Industrial relations is back on the agenda and the Fair Work Act review, due out this week, has created contested terrain. Among the big questions in the review, which began in 2009, is whether the right to strike — virtually unchanged since the WorkChoices legislation — should be further wound back.

The Fair Work Act restored a much wider range of minimum entitlements when compared to WorkChoices — including the restoration of industry-wide awards. The No-Disadvantage Test was replaced with the more pro-employee Better-Off Overall Test.  The Act abolished Australian Workplace Agreements (AWAS), made it easier for workers to claim unfair dismissal, unions were given more power, agreements are now more regulated and lower-paid workers are now specifically protected.  However, the act virtually retained all the WorkChoices amendments that limited right to strike, a point made in many of the 200 submissions to the current review. The use of casuals, agreement making, union rights and unfair dismissal were also regular themes.

Many submissions also called for a new co-operative-styled approach to industrial relations, others proposed “solutions” that look less like problem-solving and more like strategies for winning a war.  Unions, with 18.4% of the workforce, and big mining companies, with about 100,000 employees, have tended to frame the debate with a predictable, adversarial, increasingly out-dated and ultimately irreconcilable set of issues. The concerns of small business and non-unionised workers are by contrast vastly under-represented.

Big business argues the Fair Work Act is increasing their costs through disputes and extra regulation, saying that unions have more power than members and are creating costly disputes that lead to less foreign investment, lower productivity and therefore, a lower quality of life.

Unions say a higher-paid, happier workforce is cheaper, more productive and less likely to create industrial disputes. Neither side provide comprehensive evidence to back their claims.

There have not been since 1995 any long-term, comprehensive, independent surveys of what Australians want from their workplace.  The limited studies/surveys seem to suggest workers also want flexibility — to be more in control of their work schedules. International research tends to show Australians are more interested in a stimulating job rather than the size of their salary. Skills development, opportunities for advancement, better working relationships, job security, less workplace conflict and fair incentives also play a part. Not many of these matters were discussed in submissions. It seems they are areas that sit uncomfortably somewhere in the middle of the union/big business debate.

Rates of unfair dismissal are up under the Fair Work Act — a fact that could potentially support both sides of the argument. Industrial disputes are on an overall downward along with some recent spikes. Workplace bullying and s-xual harassment complaints have risen in recent years — although they now appear to be evening out and derive from different legislation. Worker compensation claims through the various state and national compensation laws are on a downward spiral, but the costs of mental stress injury continues to skyrocket.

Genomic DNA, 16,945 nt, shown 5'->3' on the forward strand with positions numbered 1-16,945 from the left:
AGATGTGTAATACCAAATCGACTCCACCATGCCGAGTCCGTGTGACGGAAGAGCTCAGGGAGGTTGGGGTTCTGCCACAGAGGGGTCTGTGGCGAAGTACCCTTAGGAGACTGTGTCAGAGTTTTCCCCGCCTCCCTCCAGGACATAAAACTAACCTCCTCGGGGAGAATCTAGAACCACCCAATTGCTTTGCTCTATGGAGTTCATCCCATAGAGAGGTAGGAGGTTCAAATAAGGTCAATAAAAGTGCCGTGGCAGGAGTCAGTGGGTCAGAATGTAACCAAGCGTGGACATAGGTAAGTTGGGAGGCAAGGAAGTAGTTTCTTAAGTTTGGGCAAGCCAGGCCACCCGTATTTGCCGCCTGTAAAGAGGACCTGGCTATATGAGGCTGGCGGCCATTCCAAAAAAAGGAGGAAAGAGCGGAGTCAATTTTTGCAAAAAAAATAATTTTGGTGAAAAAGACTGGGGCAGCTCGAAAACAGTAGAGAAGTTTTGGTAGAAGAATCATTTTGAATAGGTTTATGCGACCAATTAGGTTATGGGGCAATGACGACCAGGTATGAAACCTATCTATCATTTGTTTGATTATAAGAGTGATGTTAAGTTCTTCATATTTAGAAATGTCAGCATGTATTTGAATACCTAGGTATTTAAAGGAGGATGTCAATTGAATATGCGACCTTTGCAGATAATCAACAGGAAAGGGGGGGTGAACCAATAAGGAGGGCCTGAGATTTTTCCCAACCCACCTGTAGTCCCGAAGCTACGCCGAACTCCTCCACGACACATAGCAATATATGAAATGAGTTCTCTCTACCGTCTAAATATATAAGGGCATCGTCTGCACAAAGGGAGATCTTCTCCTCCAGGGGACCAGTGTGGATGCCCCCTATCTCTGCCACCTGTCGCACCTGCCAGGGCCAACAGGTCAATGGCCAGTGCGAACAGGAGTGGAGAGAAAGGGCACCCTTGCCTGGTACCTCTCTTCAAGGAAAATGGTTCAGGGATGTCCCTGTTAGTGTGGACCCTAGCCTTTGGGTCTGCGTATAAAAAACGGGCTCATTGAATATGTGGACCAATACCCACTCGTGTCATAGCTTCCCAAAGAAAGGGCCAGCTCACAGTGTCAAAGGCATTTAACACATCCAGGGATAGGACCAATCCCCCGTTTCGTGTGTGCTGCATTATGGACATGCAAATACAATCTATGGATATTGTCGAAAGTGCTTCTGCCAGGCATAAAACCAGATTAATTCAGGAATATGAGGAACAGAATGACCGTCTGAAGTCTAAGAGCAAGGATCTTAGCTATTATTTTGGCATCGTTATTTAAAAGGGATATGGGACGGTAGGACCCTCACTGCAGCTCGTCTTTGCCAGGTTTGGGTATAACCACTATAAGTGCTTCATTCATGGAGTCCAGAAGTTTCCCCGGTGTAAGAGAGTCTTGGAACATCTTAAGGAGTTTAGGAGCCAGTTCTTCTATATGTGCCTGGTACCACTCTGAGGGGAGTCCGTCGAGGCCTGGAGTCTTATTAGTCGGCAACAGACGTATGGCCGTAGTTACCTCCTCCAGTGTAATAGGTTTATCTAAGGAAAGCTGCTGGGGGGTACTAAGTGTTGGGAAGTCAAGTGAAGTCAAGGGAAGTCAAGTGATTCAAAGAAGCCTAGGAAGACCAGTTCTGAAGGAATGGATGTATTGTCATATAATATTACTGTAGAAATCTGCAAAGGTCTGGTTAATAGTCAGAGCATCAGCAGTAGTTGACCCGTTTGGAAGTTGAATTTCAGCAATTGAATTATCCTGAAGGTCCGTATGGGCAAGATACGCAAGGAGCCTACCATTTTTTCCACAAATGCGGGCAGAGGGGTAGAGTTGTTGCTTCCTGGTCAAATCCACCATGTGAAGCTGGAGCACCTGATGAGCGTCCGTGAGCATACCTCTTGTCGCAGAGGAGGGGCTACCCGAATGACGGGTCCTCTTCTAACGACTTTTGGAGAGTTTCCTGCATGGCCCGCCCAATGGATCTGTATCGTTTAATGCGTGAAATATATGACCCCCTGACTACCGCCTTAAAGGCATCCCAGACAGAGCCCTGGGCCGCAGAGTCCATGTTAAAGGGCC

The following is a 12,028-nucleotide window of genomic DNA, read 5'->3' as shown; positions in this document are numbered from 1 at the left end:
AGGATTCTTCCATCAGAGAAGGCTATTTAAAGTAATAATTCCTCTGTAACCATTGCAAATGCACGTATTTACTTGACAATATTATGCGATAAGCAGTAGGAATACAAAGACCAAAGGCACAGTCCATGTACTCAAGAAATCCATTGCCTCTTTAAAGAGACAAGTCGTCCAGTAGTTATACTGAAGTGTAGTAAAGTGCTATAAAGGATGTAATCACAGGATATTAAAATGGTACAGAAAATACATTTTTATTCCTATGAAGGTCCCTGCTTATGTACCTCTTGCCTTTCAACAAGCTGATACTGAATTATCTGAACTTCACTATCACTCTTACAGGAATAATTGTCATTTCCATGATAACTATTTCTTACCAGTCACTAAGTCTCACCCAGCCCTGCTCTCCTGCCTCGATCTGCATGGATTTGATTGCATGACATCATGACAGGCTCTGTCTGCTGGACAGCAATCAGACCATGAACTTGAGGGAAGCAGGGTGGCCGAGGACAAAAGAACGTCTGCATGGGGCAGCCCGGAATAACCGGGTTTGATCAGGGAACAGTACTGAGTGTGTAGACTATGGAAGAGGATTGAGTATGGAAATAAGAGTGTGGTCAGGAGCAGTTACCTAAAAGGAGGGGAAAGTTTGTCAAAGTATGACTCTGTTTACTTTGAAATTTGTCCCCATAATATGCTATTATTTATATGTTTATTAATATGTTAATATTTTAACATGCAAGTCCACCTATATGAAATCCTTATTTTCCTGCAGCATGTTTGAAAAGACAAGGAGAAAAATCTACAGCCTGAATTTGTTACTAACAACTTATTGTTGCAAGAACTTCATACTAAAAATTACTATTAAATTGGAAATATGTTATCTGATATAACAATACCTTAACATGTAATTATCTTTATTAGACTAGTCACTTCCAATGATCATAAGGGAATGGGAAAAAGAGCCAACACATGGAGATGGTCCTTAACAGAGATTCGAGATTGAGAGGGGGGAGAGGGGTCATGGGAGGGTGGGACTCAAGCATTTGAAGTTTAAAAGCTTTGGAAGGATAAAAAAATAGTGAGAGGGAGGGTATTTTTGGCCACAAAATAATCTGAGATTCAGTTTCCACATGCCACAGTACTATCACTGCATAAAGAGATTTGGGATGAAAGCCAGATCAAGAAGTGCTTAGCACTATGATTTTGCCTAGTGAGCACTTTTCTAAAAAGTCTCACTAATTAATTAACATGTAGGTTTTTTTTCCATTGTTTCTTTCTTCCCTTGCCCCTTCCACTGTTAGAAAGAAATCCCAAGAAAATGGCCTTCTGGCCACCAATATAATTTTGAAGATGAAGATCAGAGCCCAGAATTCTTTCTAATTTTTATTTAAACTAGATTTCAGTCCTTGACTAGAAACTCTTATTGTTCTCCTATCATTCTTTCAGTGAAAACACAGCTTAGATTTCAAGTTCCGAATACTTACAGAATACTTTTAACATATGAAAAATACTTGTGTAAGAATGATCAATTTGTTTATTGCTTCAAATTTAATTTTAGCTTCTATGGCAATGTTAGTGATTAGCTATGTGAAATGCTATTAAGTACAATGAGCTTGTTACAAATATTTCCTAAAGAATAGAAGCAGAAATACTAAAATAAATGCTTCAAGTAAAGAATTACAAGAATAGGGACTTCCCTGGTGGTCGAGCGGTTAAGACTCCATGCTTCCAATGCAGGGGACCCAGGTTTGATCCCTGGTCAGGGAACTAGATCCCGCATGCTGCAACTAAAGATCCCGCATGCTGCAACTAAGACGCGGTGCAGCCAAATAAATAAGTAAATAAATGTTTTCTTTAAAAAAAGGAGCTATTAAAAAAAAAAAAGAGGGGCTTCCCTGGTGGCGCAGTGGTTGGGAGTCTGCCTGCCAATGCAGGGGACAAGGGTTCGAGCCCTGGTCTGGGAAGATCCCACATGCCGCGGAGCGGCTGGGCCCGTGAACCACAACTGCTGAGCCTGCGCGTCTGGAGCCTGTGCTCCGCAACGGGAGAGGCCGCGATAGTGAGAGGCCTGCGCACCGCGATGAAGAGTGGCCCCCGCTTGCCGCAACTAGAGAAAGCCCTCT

The economic impact of Labor’s Fair Work laws is much more uncertain. Most of Australia’s economic indicators have basically kept trending in same direction over the past 10-15 years, save the GFC.  This includes overall improvements in wage-to-price ratio and real wages along with low inflation and unemployment, solid GDP growth and overall decline in industrial disputes. National income, wealth and household well-being have all improved in the past 10 years and have continued to improve under the Fair Work Act.

The impact of labour market regulation is regarded as one factor in many that has contributed to the lull.  Business has tried very hard to tie their key issues such as union power to Australia’s lagging productivity. Although neither WorkChoices nor the Fair Work Act seems to have made much of a difference.

Saul Eslake, former ANZ chief economist and head of the productivity unit at the Grattan Institute, has suggested the slow is partly the result of a hangover from a period of significant reform.  He says this includes recent workplace relations reforms. “In particular … (those) reforms introduced by the Howard government under the title WorkChoices in its last term in office were not, primarily, ‘productivity enhancing’.”

At the most progressive end of the review are those calling to see a wider discussion of Australian workplaces issues. Many lawyers and academics say the issues facing Australian workers go further than free-markets versus red tape. They say greater emphasis is needed on providing businesses and workers with the resources needed to improve management practices, productivity, skills, and innovation — rather than simply framing the discussion over Australian workplaces around a zero-sum battle for rights.

Some have forwarded the idea of a statutory workplace body that fulfils this very purpose — more of a workplace well-being economics and research centre than another regulator.

Peter Fray

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